The folding of proteins into 3D structures is essential for their function and for life. Because malfunction of proteins causes disease, many therapeutics modify protein structure and function. There is, however, a large need for new and improved drugs. Understanding protein folding and its relationship with function will support the development of novel therapies. A large fraction of (potential) drug targets are transmembrane proteins. In this thesis we therefore aimed to improve understanding of multidomain multispanning transmembrane protein folding and folding-function relationships using CFTR as a model protein. CFTR consists of two multispanning transmembrane domains, two cytosolic nucleotide-binding domains, and a largely unstructured regulatory region. The protein is the best-studied member of the large ABC transporter family and forms a chloride channel across the plasma membrane. Misfolding of mutant CFTR causes the lethal disease cystic fibrosis (CF). As all transmembrane proteins, CFTR has parts that need to fold in the ER lumen, in the membrane, and in the cytosol. This compartmentalization increases the complexity of the folding process because each of these compartments provides a different folding environment and the protein domains need to assemble together to obtain the final 3D structure. In this thesis we investigated the hierarchy and coherence of domain folding and assembly, the structural requirements for export from the ER, folding-function relationships of CFTR and the modes of action of the current FDA-approved drugs.
Using radiolabeling and limited proteolysis folding assays we found that the domains of CFTR assemble largely in the order of synthesis. We found that all domains of CFTR and the N-terminus, which folds around the TM helices of TMD1 and TMD2, are essential for assembly of CFTR. Assembly barely changes the structure of the individual domains, which will have obtained near-native conformations at the time of assembly. We found that defects in many aspects of CFTR folding, including domain assembly steps, are detected by the quality control system, but not all mistakes are recognized. This leads to the expression of misfolded and nonfunctional proteins at the cell surface. The structure of CFTR is conserved throughout all type I ABC exporters, and thus our results may be translatable to the other type I ABC exporters.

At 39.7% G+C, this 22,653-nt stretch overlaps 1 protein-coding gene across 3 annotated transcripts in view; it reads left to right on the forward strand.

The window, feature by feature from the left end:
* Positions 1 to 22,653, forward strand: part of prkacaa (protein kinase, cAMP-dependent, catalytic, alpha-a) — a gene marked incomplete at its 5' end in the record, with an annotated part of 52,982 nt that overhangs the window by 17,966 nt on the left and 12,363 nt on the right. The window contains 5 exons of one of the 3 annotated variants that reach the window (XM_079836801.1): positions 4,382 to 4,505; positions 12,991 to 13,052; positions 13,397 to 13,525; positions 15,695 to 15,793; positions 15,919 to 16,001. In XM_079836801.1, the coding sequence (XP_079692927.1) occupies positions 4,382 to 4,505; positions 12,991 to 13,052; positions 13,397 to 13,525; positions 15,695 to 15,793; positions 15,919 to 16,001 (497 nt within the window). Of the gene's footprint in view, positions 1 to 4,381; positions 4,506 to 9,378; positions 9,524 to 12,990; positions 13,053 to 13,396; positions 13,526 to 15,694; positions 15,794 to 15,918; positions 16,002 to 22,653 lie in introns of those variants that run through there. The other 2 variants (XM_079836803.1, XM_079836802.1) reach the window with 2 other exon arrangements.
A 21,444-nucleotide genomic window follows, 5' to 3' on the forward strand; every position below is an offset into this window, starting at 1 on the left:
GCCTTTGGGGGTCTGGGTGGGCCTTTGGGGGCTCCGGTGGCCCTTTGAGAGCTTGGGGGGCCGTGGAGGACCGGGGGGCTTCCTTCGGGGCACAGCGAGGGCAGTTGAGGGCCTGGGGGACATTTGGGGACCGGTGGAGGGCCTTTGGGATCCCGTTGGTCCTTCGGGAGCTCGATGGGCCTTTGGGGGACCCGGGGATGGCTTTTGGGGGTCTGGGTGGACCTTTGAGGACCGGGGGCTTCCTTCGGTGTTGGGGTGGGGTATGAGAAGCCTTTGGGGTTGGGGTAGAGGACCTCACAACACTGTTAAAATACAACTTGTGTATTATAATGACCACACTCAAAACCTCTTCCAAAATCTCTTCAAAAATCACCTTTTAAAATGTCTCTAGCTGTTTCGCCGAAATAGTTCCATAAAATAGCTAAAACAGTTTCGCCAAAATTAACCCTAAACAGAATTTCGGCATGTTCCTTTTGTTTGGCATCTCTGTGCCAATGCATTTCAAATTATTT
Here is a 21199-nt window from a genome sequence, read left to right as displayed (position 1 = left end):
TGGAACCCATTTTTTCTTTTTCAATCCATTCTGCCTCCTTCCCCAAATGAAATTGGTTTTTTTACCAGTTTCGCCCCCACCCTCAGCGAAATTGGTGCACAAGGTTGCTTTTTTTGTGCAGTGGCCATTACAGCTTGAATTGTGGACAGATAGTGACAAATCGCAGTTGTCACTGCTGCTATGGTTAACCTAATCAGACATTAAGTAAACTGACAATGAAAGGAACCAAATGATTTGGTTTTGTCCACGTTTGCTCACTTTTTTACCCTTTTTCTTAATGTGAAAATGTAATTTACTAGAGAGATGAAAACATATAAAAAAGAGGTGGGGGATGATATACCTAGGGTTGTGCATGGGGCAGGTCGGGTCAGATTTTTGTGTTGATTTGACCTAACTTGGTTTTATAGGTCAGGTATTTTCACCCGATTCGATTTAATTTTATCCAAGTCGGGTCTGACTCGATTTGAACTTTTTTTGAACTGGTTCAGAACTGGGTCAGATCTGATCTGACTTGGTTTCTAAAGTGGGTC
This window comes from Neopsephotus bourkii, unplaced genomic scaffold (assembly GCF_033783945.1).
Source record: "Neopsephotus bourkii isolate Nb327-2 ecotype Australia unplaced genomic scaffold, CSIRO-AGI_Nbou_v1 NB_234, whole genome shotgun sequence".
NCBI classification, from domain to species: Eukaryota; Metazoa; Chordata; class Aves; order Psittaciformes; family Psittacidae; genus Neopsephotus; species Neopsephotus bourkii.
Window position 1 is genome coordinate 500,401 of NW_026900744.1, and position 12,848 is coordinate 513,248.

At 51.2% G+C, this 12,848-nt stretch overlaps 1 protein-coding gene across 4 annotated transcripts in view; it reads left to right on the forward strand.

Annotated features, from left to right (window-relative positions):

Because many cystic fibrosis-causing mutants of CFTR have assembly defects, an effective therapy for cystic fibrosis could be developed with assembly correcting compounds. Because current correctors do not repair assembly of TMD1,
TMD2 and NBD2, especially compounds that can amend this would be beneficial. Our work suggests that for the design of new correctors, CFTR’s long N-terminus and ICLs should be considered as targets. For successfully treating patients with the most occurring mutant F508del-CFTR, the assembly-correcting compounds are best combined with NBD1 correctors. Our results additionally indicate that reducing the translation rate may be considered as a therapy for folding diseases.